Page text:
A correspondent of the Garden says:

"The Parisian bouquets are mostly far too large. Bunches of Roses 18 in. across in November were not only a great waste of floral beauty, but would also need a strong arm to carry them. Most of the French bouquets are also formed of one kind of flowers, and very seldom indeed is more than three varieties used in the same bouquet. Occasionally roses, Mignonette, and Pansies are used together, but not often.

"A very choice All Saints' Eve bouquet was purchased in the Madeleine Flower Market for five francs. It consisted wholly of Orange blossoms, mixed and fringed as was thought with small Orange leaves. On examination it was found that each single blossom was mounted on a stem apparently of grass or small hard rush. No ties were used. These stems were sharp at the upper ends, and the single flowers were merely pushed on. The leaves were also found to be not Orange, but a variety of the Solanum Capsicastrum. These were no bad substitutes, and with daily sprinkling the bouquet kept fresh and sweet for a week. Surely it was exceptionally late or early for Orange blossoms, even in France.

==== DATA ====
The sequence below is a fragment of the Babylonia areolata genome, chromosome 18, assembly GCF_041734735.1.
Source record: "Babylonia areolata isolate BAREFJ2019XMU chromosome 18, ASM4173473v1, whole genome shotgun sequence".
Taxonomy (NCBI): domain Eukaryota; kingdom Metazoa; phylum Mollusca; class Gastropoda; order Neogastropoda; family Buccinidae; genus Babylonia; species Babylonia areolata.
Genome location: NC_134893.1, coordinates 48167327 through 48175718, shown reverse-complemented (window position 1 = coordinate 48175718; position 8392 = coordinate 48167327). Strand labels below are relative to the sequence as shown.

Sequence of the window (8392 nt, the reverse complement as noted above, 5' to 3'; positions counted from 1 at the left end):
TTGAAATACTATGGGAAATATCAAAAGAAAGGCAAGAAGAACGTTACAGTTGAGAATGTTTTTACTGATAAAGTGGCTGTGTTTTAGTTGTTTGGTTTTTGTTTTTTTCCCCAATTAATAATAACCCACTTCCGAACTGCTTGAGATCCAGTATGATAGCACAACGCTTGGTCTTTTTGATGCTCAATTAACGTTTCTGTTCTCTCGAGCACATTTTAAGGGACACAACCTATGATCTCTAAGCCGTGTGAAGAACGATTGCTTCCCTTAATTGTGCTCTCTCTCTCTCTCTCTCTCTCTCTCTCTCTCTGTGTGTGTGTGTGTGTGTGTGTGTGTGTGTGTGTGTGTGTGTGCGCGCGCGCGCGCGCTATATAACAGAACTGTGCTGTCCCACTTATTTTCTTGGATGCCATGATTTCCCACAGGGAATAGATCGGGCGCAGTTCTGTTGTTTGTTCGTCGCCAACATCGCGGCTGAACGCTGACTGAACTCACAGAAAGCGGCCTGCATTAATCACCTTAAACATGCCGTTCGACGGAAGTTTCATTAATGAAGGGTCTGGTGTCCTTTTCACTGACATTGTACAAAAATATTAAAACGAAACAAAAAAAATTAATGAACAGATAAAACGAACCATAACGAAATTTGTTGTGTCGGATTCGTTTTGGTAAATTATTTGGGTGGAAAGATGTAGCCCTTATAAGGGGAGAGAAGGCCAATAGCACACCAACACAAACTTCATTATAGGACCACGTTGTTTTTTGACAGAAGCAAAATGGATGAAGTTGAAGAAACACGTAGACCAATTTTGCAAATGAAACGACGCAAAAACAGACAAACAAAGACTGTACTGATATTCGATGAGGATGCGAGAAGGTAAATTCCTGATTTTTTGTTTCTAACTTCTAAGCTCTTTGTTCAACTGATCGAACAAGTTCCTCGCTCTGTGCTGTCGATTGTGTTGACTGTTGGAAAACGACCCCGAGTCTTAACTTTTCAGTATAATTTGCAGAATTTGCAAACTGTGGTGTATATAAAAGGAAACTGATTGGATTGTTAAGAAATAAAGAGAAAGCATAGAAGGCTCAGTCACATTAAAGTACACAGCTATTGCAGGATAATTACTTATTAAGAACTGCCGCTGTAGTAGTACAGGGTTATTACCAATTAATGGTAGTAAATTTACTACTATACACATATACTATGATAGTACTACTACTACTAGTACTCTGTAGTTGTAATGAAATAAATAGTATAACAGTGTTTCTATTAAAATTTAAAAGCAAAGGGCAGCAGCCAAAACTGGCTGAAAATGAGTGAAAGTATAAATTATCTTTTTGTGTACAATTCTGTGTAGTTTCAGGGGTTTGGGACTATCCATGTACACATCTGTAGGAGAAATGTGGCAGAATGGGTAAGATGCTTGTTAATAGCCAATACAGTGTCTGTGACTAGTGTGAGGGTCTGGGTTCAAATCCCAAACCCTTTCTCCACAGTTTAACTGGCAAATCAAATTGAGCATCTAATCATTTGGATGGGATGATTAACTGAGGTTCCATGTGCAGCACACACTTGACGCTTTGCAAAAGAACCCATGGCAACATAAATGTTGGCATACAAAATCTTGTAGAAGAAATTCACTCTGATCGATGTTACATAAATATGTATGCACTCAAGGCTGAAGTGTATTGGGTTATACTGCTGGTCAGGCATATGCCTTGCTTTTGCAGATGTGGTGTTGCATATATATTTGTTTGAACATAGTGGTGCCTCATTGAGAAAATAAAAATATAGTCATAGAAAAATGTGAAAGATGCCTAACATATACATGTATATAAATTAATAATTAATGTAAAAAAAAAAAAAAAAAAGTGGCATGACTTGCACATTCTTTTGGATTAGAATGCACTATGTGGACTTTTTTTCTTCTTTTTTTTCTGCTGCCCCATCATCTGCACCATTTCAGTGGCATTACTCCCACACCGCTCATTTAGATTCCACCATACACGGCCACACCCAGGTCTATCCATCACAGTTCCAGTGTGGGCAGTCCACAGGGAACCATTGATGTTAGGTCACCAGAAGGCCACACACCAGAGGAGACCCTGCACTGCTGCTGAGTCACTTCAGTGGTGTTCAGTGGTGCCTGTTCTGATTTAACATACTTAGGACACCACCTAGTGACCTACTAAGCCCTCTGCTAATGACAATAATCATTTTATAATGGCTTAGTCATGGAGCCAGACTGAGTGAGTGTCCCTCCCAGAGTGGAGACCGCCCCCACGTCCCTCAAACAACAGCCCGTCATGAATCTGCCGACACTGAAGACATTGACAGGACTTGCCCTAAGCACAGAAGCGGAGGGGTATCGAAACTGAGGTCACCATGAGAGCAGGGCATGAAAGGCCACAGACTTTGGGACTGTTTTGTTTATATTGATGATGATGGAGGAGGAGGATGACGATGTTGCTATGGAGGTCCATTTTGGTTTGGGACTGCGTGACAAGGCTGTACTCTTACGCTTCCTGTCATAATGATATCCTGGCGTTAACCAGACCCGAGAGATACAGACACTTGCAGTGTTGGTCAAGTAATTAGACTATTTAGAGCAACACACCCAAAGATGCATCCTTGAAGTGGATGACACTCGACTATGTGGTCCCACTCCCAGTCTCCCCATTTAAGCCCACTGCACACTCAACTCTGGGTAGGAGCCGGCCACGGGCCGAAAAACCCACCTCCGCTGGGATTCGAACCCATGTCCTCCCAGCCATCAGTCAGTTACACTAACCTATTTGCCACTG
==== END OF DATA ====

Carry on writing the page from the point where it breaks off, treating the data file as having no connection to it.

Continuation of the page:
"The flower girls on the Boulevards of Paris - who are not numerous - have an odd way of disposing of their simple bouquets. They suddenly present themselves before ladies or gentlemen likely to buy - the English and Americans having their chief attention - making a curtsey and with a 'Pardon, Madame' or 'Monsieur,' they insert their bouquet in dress or coat, and retreat. Making a short detour they present themselves with another bow for payment. To refuse the moderate sum demanded, or return the bouquet under such circumstances would be out of the question."